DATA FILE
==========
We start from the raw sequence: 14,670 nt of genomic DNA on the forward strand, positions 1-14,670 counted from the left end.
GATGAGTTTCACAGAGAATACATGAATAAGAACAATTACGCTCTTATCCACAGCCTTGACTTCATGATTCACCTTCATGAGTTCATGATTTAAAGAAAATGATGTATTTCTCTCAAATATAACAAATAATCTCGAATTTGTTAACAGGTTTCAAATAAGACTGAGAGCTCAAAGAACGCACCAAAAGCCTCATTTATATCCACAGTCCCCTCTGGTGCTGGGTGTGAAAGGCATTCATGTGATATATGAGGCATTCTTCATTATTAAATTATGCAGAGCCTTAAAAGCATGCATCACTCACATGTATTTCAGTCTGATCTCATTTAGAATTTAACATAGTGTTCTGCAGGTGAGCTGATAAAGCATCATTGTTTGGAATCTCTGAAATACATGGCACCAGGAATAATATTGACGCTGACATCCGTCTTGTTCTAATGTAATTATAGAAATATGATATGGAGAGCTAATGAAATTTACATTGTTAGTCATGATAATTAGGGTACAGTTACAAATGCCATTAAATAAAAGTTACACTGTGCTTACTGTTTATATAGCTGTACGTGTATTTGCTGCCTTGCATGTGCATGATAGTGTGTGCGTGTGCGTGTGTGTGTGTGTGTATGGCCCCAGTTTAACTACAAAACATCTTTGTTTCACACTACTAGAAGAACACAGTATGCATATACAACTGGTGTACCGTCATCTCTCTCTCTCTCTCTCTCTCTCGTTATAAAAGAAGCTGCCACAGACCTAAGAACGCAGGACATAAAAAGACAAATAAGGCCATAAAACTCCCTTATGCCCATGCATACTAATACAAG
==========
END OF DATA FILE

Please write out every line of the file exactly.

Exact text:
We start from the raw sequence: 14,670 nt of genomic DNA on the forward strand, positions 1-14,670 counted from the left end.
GATGAGTTTCACAGAGAATACATGAATAAGAACAATTACGCTCTTATCCACAGCCTTGACTTCATGATTCACCTTCATGAGTTCATGATTTAAAGAAAATGATGTATTTCTCTCAAATATAACAAATAATCTCGAATTTGTTAACAGGTTTCAAATAAGACTGAGAGCTCAAAGAACGCACCAAAAGCCTCATTTATATCCACAGTCCCCTCTGGTGCTGGGTGTGAAAGGCATTCATGTGATATATGAGGCATTCTTCATTATTAAATTATGCAGAGCCTTAAAAGCATGCATCACTCACATGTATTTCAGTCTGATCTCATTTAGAATTTAACATAGTGTTCTGCAGGTGAGCTGATAAAGCATCATTGTTTGGAATCTCTGAAATACATGGCACCAGGAATAATATTGACGCTGACATCCGTCTTGTTCTAATGTAATTATAGAAATATGATATGGAGAGCTAATGAAATTTACATTGTTAGTCATGATAATTAGGGTACAGTTACAAATGCCATTAAATAAAAGTTACACTGTGCTTACTGTTTATATAGCTGTACGTGTATTTGCTGCCTTGCATGTGCATGATAGTGTGTGCGTGTGCGTGTGTGTGTGTGTGTATGGCCCCAGTTTAACTACAAAACATCTTTGTTTCACACTACTAGAAGAACACAGTATGCATATACAACTGGTGTACCGTCATCTCTCTCTCTCTCTCTCTCTCTCGTTATAAAAGAAGCTGCCACAGACCTAAGAACGCAGGACATAAAAAGACAAATAAGGCCATAAAACTCCCTTATGCCCATGCATACTAATACAAG